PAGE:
In Depth

Leicester triumph glosses over Midlands' football demise

Hull City's play-off win keeps Foxes as the only side from English football's heartland in the top flight

Hull City emerged triumphant from the Championship play-off final on Saturday to secure a ticket to the Premier League and guarantee a share of the vast riches now on offer to the elite of the English game.

But their victory over Sheffield Wednesday was also symbolic of the changes English football has undergone in the Premier League era, changes that are easy to overlook after Leicester City's astonishing title triumph last season.

Wednesday's failure to make it into the top flight, combined with the relegation of Aston Villa and Norwich, means that next season, Leicester will not only defend the title, they will stand alone in representing the East Midlands - an area that was once the heartland of the English game.

Draw a line from The Wash up to Leeds and across to Manchester, then down along the M6 and M40 corridor, past Stoke City and West Brom to Watford, and across the top of north London, and there is a huge area steeped in footballing history with only one club in the Premier League.

It includes some of the oldest and most venerable clubs in the country: Aston Villa, Nottingham Forest, Sheffield Wednesday and Leeds United.

Other big names - Derby County, Birmingham City, Sheffield United, Coventry, Norwich, Ipswich and even Reading (at a push) - fall within its boundaries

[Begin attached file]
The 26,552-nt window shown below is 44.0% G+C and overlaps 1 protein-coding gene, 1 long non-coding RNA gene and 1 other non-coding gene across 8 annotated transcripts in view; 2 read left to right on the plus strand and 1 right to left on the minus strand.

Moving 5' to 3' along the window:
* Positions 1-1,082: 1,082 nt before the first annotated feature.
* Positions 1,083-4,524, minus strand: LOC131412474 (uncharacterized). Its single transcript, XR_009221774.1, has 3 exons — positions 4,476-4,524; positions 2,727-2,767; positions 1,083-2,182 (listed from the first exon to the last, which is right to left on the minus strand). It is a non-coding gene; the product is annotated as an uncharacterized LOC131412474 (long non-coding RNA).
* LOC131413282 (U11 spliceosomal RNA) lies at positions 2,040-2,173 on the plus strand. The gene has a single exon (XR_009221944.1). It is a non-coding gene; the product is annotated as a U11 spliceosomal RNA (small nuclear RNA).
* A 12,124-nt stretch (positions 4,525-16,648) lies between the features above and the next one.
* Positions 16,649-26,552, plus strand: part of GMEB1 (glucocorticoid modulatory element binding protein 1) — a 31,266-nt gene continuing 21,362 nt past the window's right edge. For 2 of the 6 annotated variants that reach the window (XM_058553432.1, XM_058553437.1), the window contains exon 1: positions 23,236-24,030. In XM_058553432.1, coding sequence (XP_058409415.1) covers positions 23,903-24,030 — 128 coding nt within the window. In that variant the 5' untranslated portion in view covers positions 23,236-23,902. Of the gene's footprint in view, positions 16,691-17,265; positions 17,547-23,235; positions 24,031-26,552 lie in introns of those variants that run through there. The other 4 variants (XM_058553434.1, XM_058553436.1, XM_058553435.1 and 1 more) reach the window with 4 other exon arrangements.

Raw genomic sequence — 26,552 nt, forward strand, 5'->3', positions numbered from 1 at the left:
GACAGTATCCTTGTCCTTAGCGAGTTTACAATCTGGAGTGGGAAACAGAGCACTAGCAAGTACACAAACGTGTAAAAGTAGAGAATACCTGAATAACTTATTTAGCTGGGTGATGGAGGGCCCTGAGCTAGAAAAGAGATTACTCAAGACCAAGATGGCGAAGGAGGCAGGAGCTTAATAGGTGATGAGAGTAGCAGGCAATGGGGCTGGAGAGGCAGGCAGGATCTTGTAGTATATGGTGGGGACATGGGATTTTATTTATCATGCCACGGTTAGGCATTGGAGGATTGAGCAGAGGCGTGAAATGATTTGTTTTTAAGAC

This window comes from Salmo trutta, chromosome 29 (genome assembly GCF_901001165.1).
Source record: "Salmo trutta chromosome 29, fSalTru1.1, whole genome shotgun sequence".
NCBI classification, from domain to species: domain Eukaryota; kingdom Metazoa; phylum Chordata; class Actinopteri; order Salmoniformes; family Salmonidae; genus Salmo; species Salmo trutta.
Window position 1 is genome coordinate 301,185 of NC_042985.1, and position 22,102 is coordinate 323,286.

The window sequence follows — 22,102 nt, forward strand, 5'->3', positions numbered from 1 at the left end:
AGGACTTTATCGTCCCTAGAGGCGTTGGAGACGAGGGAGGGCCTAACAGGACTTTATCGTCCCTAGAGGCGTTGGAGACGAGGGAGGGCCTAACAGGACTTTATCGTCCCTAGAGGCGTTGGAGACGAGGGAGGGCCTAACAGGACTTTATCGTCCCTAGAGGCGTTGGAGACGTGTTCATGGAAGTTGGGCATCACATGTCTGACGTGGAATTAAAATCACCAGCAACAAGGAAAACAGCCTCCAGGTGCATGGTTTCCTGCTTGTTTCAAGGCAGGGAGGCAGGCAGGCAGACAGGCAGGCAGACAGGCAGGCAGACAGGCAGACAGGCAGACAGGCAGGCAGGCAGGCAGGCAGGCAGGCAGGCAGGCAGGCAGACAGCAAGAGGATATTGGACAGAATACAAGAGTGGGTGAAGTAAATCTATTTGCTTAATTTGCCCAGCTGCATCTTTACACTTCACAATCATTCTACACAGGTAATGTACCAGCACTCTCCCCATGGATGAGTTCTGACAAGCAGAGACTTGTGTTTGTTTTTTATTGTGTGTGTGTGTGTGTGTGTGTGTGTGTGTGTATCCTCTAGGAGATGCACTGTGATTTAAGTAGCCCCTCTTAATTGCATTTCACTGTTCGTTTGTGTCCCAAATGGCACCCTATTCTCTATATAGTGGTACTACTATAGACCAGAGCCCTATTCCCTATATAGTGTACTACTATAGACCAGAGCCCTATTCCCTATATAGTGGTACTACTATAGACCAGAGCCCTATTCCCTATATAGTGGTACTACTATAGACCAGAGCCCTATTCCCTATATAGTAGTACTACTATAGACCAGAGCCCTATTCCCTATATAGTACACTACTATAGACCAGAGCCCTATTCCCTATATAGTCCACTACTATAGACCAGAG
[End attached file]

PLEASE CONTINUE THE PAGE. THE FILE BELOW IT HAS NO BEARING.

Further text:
It has been that way for a while. In the 2010-11 season, there were no clubs east of Birmingham or south of Sunderland in the top flight, although Villa, Birmingham, Wolves and West Brom were there to represent the West Midlands.

Only one of that brigade now remains. At the end of the season, West Brom manager Tony Pulis spoke of his pride in managing the only team from the West Midlands to remain in the top flight. "Next season, there will only be one club carrying that Premier League flag," he said. "We've got something to be proud of."

By contrast, in the second tier there will be, depending on where you draw the boundary, at least ten teams from the West Midlands, the East Midlands and East Anglia.

Leicester's triumph may have delighted the football world: it "will never be forgotten and it has reinvigorated the region", as John Percy of the Daily Telegraph writes. But he adds: "Let's be brutally honest, covering the 'fortunes' of Midlands clubs in recent times has not always been a joyful experience."

He continues: "The football world has always seemed to revolve around London and the North West."

Leicester's title may have taken the trophy to a new home for a season at least, it cannot mask the fact that the region that spawned the football league is punching below its historical weight.

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